In the Triratna Buddhist tradition, which I joined in 2008, we recite the first precept as follows:
I undertake the training principle of not harming living beings, [Negative form]
With deeds of loving kindness I purify my body. [Positive Form]
When I first heard the five precepts, this one felt like a ‘no brainer’. I had been a vegetarian for years and remember secretly patting myself on the back and thinking “1 down, 4 to go”.
Now, 7 years on, I no longer have the view that I’ve ‘attained’ this precept in any real way.
I feel like the first precept is the Buddhist version of the Golden Rule, in that it ultimately covers all the other precepts.
One should not treat others in ways that one would not like to be treated. [Negative Form]
One should treat others as one would like others to treat oneself. [Positive Form]
If I follow the golden rule, and don’t harm myself or others, aren’t I really following all the other precepts? Non-Killing/Non-Harming seems to incorporate not stealing, right speech, right sexual conduct, not taking intoxicants. Concerned with my actions as an individual and wanting to practice the precepts, I simply try to take care in my everyday life.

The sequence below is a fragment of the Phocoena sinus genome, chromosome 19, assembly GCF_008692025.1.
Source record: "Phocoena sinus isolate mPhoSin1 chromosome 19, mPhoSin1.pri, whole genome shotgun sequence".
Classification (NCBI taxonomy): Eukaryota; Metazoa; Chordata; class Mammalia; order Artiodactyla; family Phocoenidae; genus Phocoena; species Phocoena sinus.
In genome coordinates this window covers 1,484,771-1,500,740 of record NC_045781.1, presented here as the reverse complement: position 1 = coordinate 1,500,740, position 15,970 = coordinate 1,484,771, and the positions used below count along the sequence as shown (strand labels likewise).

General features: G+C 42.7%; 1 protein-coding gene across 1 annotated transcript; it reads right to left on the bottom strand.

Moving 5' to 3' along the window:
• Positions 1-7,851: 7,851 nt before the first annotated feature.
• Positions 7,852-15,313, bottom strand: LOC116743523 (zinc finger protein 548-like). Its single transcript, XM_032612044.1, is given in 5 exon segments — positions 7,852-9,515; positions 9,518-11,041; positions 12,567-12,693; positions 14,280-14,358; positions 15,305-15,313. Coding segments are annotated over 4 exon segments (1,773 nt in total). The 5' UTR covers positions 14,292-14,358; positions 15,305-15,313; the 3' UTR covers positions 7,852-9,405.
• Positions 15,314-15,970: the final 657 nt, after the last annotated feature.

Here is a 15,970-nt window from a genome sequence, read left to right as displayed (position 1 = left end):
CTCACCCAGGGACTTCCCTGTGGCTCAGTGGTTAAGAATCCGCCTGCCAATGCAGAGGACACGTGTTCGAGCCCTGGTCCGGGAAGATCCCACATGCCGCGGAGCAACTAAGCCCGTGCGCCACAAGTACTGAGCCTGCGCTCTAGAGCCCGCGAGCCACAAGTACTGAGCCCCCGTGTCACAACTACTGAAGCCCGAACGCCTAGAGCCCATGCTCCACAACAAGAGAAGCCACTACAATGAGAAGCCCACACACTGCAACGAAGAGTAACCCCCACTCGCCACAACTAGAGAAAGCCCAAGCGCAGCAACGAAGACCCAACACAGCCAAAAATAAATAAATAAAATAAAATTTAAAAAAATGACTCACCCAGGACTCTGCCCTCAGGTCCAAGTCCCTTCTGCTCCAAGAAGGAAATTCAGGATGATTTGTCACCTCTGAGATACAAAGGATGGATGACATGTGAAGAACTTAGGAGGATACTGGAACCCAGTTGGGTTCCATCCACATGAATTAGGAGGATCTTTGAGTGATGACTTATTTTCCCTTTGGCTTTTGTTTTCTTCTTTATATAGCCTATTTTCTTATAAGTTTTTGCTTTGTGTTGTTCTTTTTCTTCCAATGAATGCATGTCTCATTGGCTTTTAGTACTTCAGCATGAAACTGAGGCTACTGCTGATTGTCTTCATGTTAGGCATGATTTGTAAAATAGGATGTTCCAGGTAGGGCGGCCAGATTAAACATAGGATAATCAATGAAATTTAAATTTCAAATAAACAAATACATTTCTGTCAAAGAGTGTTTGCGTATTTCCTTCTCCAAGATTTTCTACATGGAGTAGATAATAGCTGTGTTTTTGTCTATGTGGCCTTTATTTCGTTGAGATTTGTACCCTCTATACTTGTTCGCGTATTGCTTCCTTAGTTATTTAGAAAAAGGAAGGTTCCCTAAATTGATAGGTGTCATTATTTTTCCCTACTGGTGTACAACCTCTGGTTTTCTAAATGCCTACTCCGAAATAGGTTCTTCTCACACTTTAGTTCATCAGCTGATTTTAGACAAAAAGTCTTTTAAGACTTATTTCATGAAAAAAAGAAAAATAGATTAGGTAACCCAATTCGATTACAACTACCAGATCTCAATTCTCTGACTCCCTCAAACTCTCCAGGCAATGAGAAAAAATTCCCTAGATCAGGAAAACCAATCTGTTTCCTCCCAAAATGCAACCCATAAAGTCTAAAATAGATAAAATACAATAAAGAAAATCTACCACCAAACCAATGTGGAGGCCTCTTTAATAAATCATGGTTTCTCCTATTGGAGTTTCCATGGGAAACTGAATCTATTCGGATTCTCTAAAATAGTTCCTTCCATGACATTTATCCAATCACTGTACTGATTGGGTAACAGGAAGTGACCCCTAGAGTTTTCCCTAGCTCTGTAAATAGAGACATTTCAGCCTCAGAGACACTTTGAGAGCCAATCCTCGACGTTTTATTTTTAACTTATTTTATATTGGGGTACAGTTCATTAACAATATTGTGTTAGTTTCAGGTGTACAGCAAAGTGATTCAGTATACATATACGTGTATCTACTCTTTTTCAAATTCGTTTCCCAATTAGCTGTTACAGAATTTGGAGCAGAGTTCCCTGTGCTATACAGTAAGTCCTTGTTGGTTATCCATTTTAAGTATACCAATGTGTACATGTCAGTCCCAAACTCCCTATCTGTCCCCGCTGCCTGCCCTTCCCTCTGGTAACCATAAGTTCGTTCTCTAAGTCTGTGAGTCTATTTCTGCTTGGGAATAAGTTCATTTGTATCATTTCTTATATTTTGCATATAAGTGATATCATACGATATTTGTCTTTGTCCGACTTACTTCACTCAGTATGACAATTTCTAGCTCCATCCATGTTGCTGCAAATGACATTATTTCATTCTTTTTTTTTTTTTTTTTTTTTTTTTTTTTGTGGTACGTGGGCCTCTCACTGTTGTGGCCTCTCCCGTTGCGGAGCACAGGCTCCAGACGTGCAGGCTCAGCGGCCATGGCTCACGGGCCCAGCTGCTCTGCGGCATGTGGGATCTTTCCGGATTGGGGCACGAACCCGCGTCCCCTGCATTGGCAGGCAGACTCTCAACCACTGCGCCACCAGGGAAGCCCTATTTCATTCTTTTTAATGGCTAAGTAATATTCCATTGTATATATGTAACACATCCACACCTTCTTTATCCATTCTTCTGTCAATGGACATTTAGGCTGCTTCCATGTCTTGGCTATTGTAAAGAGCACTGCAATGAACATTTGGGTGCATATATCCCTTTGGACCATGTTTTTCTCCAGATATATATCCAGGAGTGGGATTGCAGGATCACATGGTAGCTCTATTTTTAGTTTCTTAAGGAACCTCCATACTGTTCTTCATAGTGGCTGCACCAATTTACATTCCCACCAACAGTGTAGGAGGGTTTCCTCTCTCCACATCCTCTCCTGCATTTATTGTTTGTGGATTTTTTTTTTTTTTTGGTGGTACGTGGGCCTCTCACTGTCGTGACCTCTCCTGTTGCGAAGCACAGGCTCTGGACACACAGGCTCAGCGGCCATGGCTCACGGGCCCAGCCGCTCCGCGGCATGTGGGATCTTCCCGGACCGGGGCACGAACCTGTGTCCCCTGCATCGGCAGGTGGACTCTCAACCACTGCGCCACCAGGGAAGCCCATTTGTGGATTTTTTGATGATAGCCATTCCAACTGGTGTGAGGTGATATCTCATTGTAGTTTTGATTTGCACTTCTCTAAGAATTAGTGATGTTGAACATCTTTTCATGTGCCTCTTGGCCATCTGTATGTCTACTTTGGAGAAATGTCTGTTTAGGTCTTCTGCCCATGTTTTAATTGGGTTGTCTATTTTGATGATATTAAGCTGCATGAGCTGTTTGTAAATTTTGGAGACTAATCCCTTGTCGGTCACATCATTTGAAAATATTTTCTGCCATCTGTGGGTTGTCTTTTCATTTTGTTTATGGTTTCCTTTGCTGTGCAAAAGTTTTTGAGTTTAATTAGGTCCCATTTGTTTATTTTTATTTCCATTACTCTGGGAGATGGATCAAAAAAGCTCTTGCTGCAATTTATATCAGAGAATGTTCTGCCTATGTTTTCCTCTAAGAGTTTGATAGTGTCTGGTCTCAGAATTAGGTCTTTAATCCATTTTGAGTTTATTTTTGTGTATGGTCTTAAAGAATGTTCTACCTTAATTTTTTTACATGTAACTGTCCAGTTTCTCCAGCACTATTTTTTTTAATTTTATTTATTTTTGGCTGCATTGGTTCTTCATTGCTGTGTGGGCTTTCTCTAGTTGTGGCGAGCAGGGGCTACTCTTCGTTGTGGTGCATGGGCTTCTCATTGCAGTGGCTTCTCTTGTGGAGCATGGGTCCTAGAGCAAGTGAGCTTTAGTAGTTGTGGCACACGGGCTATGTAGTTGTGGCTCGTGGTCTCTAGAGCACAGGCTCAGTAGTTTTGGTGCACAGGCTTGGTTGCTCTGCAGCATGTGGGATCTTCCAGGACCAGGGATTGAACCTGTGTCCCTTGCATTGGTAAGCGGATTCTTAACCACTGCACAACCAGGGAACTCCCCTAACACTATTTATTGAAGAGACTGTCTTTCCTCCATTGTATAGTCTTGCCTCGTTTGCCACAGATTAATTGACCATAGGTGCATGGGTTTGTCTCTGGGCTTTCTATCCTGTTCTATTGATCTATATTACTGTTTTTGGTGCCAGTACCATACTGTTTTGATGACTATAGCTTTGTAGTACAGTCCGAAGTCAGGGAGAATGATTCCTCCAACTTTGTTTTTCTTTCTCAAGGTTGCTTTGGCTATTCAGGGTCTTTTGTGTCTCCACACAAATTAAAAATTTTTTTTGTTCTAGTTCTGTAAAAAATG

In reading chapter Six of Reb Anderson’s Being Upright, The Teaching of the Two Truths, I was interested to learn about the conventional truth aspect and ultimate truth aspect of the Bodhisattva precepts. Anderson points out, when we can move beyond the conventional, we can practice the precepts not as something external we impose on ourselves and create anxiety around, but as natural expressions of our understanding of life.
Reflecting on these two aspects, it seems that I focus mainly on the foundational conventional truth level and haven’t really explored or moved towards the “ultimate truth” aspect as yet.
I reflect on how I kill in the area of consumption. The skincare and cosmetics I currently use are not cruelty-free. There are other items in our home that are not environment- or animal-friendly. I’ve simply been purchasing the cheapest or most convenient brands, without consideration of impact. I am starting to make changes in this area now. Clothing is another area I have considered, but haven’t made any changes as yet. I buy from big box stores where the labels say “Made in China/India/Vietnam”. I don’t know the conditions the workers have, or if they are paid fairly. Price is my main driver. The savings I enjoy may actually be paid by other people across the planet. People whose birth just happened to be less fortunate than mine. Does this give me the right to exploit them? Am I not killing their health, their life expectancy, their happiness by feeding my desire for cheap clothing? And perhaps is this too simple a view? What if that sweatshop work is actually a better choice than the alternative? Low pay and exploitative conditions vs. no pay and starvation? What is the ‘right’ thing here?
“A bodhisattva sometimes finds it necessary to break a precept in the conventional sense in order to fulfill the compassionate purpose of his or her life”.